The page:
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Businesses who make use of skilled workers from overseas need to be aware of sweeping changes to the temporary skilled migration scheme announced last month.

The Federal Government’s announcement that it will be scrapping the 457 visa and replacing it with a new Temporary Skilled Shortage (TSS) Visa, has caused widespread concern, with many businesses asking how it will affect them.

To cut through the confusion, Rebecca Burdick, Policy Manager of Workforce Skills at NSW Business Chamber, explains what you need to know.

Understanding the basics
The TSS visa will be made up of two classes. The short term class has a reduced list of approved occupations and this means some occupations that were eligible under the 457 arrangements will not be eligible under the new scheme. 

The medium term class requires applicants to demonstrate a higher level of English language skills and will also involve mandatory labour market testing. Employers who want to engage a worker under the medium term class will, for example, need it provide substantial proof that they aren’t able to hire a worker with the skills they require locally.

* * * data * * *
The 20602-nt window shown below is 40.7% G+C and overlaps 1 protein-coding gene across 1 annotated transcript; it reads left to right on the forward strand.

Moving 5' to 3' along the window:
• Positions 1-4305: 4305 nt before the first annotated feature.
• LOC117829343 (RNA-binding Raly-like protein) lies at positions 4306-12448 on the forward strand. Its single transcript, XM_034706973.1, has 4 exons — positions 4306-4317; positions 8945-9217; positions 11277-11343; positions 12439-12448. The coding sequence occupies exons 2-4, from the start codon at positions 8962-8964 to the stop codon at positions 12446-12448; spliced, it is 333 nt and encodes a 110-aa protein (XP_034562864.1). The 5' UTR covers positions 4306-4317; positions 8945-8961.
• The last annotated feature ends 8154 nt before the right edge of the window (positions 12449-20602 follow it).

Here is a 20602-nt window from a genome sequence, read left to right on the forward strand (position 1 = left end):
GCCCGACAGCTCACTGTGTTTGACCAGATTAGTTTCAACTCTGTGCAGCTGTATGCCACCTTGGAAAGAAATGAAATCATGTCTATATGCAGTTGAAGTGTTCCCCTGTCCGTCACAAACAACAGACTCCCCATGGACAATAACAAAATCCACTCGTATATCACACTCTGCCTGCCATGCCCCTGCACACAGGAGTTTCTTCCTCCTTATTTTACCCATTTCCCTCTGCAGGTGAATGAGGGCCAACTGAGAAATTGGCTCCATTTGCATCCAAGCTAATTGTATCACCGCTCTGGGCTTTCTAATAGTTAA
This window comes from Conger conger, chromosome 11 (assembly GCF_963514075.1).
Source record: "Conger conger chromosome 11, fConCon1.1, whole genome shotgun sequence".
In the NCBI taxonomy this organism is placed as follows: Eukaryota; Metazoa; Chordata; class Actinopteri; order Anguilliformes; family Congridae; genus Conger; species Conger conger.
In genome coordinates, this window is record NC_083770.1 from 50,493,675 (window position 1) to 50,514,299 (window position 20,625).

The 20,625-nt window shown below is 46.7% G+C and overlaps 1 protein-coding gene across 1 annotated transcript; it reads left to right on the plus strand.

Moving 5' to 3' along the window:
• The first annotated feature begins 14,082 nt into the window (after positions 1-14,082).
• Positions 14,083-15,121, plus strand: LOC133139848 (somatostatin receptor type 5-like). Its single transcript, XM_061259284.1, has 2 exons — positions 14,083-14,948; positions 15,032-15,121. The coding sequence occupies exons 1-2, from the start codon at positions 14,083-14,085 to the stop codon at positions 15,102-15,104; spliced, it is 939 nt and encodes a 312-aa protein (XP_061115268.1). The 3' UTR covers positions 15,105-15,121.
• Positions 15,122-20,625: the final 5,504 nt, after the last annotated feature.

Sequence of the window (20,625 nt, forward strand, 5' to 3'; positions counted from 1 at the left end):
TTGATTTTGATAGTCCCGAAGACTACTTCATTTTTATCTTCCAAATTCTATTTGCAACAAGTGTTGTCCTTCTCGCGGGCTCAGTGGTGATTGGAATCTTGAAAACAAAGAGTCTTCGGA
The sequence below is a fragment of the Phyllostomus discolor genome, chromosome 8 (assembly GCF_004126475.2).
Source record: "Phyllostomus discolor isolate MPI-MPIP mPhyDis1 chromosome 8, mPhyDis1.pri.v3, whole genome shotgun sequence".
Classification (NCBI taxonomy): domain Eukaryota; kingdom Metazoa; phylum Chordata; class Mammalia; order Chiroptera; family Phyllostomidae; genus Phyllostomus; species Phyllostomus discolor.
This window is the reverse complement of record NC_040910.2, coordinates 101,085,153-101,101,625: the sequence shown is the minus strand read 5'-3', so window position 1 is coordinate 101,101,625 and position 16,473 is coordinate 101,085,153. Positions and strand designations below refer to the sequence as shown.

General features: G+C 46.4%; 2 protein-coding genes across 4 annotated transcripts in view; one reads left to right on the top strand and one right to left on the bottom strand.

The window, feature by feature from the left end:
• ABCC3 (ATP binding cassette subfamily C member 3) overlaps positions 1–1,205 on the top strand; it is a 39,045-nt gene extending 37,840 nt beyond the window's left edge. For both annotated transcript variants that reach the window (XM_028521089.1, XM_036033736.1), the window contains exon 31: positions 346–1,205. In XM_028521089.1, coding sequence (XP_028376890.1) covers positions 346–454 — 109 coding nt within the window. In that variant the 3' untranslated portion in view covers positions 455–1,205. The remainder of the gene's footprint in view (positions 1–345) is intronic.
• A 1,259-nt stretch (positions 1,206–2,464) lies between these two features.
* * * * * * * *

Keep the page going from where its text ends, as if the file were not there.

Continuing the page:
Businesses who access either scheme will also have to pay a foreign worker levy. Small businesses with turnover of less than $10 million will have to pay $1,200 for every year they employ a temporary visa worker. Businesses with turnover of more than 10 million will be charged $1,800 per year. 

No change for current 457 holders
Reassuringly, current 457 visa holders will not be affected. If one of your employees is on a 457 visa right now, they can continue on their current arrangements until their visa expires.

On the other hand, if you have assisted a prospective employee to make a 457 visa application and it is still being considered you should seek advice about whether they will still be eligible under the new TSS scheme.

Where to go for help
The migration system is complex, which is why we are advising members who want further information about the new TSS visa scheme to contact a registered migration agent or lawyer specialising in migration law for advice. 

For further information about the changes visit the Department of Immigration and Border Protection’s website.

Small businesses with turnover of less than $10 million will have to pay $1,200 for every year they employ a temporary visa worker. Body copy: Businesses who make use of skilled workers from overseas need to be aware of sweeping changes to the temporary skilled migration scheme announced last month.